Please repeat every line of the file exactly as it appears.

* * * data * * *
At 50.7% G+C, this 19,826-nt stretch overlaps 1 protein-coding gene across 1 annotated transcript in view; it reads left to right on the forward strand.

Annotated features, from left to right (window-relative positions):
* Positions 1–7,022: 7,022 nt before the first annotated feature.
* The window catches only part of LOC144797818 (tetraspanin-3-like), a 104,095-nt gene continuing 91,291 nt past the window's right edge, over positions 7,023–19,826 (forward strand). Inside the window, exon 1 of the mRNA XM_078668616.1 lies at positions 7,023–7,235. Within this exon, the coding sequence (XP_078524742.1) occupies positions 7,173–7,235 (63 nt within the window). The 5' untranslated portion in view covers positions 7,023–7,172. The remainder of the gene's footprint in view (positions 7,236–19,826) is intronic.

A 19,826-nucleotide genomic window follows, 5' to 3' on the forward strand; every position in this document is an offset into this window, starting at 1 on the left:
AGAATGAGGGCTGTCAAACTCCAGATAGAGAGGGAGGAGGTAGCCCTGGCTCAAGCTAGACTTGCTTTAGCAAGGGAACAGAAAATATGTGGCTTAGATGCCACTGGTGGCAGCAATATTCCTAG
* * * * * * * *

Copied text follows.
At 50.7% G+C, this 19,826-nt stretch overlaps 1 protein-coding gene across 1 annotated transcript in view; it reads left to right on the forward strand.

Annotated features, from left to right (window-relative positions):
* Positions 1–7,022: 7,022 nt before the first annotated feature.
* The window catches only part of LOC144797818 (tetraspanin-3-like), a 104,095-nt gene continuing 91,291 nt past the window's right edge, over positions 7,023–19,826 (forward strand). Inside the window, exon 1 of the mRNA XM_078668616.1 lies at positions 7,023–7,235. Within this exon, the coding sequence (XP_078524742.1) occupies positions 7,173–7,235 (63 nt within the window). The 5' untranslated portion in view covers positions 7,023–7,172. The remainder of the gene's footprint in view (positions 7,236–19,826) is intronic.

A 19,826-nucleotide genomic window follows, 5' to 3' on the forward strand; every position in this document is an offset into this window, starting at 1 on the left:
AGAATGAGGGCTGTCAAACTCCAGATAGAGAGGGAGGAGGTAGCCCTGGCTCAAGCTAGACTTGCTTTAGCAAGGGAACAGAAAATATGTGGCTTAGATGCCACTGGTGGCAGCAATATTCCTAG